How do you like your gin? In a martini, with an olive or a twist? Or maybe in a gin and tonic with ice and a slice? What about straight-up, or, at the very least, on the rocks? If your answer to that last one is “no thanks, that’s how I like my whisky but not my white spirits”, then you’re missing out – and here’s why.
The most compelling reason to drink gin with nothing added is what makes gin unique in the first place: the bespoke mix of botanicals, with the predominant one being juniper, but all chosen with care by the distiller. This is what makes gin different not only to a neutral grain spirit such as vodka but makes one gin taste completely different to another.
There are no less than nine different botanicals in MarGin, including aromatic cotton lavender and minty pink hyssop. Sipping MarGin neat is the best way to appreciate each of the botanicals that went in to making it but, more importantly, enjoy MarGin’s uncomplicated, clean taste and exceptionally smooth mouthfeel.
Drinking gin by itself is nothing new, however. Gin was drunk neat when it first came to prominence in 18th-century London, though swigging it straight from the bottle rather than sipping it thoughtfully from a glass is what earned gin the nickname of ‘mother’s ruin’.
Fast forward 100 or so years and tastemakers began to realise that gin’s complex flavour made it a great base for mixing: first the G&T that became the preferred sundowner for the expats of the British Empire, then the original mixologists of early-20th century America who made gin the essential ingredient of classic cocktails such as the martini, gimlet and clover club.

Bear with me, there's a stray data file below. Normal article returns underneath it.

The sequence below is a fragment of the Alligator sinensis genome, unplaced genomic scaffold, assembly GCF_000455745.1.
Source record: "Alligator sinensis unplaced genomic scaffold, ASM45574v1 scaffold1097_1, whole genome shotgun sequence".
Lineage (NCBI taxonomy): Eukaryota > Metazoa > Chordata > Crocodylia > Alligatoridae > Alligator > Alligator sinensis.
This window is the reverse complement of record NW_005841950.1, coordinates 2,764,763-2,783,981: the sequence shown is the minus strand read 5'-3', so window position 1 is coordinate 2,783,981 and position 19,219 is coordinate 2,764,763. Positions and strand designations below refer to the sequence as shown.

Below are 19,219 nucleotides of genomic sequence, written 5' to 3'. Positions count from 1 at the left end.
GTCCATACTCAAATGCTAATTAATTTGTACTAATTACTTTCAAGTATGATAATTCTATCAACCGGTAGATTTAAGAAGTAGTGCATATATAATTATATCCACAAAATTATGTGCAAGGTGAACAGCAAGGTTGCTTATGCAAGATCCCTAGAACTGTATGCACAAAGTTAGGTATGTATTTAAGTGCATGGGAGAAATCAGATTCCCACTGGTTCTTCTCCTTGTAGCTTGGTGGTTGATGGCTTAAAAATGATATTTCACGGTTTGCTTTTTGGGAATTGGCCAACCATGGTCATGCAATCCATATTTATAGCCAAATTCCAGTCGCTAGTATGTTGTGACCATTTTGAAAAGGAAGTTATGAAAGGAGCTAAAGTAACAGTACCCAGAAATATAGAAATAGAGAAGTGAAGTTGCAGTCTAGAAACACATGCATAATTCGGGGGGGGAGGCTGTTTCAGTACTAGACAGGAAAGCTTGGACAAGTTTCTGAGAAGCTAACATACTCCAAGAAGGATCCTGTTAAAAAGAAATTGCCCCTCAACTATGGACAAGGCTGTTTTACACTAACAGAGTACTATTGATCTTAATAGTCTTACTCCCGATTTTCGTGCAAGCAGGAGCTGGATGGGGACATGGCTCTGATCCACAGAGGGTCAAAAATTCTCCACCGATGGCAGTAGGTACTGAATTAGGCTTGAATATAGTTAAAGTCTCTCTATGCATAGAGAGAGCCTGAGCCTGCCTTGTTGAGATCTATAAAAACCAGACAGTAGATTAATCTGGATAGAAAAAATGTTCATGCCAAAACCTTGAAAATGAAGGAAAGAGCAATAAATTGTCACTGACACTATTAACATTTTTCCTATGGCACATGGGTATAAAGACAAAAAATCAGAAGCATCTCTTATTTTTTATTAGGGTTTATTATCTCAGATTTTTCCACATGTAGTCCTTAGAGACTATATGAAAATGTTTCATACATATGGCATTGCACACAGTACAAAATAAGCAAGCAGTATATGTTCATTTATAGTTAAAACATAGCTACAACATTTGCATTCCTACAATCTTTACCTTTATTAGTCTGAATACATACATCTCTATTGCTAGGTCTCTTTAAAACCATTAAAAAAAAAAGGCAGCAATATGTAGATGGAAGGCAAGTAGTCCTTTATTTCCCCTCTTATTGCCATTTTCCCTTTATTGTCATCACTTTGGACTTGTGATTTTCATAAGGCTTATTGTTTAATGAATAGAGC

Along the way, though, it was forgotten that gin tastes great alone – or with very little added. First off, make sure you’ve got the right glassware: a rocks glass will bring the delicate aromas of MarGin close to the nose and enhance the intensity of the botanicals.
Try playing around with temperature: adding a couple of ice cubes (made from filtered water) will reveal the flavours of our gin more slowly as the spirit warms up. Storing MarGin in the freezer as you would a vodka will likewise change its texture, making it more viscous and with a fuller mouthfeel.
Of course, it’s all a matter of personal preference. Try MarGin served over ice with a squeeze of lime or the smallest splash of tonic (or both). There are no rules, though, and however you drink it, do take your time…
If you’d like to buy a bottle of MarGin, you can find it online – click here.
The history of the ‘white fiver’
The Bank of England first introduced the 5 pound (£5) denomination in the year 1793, producing the ‘Series A’ fiver by copper plate on paper by Henry Portal of Hampshire. The ‘white fiver’ as this note came to be known remained in circulation until 1961 – surviving through the tenures of 15 chief cashiers of the Bank of England.
In 1860 the Times newspaper described the note by referring to “its superiority as very striking both as regards to the clearness of execution of the design and the watermark of the paper”
This note became the inspiration for the MarGin label.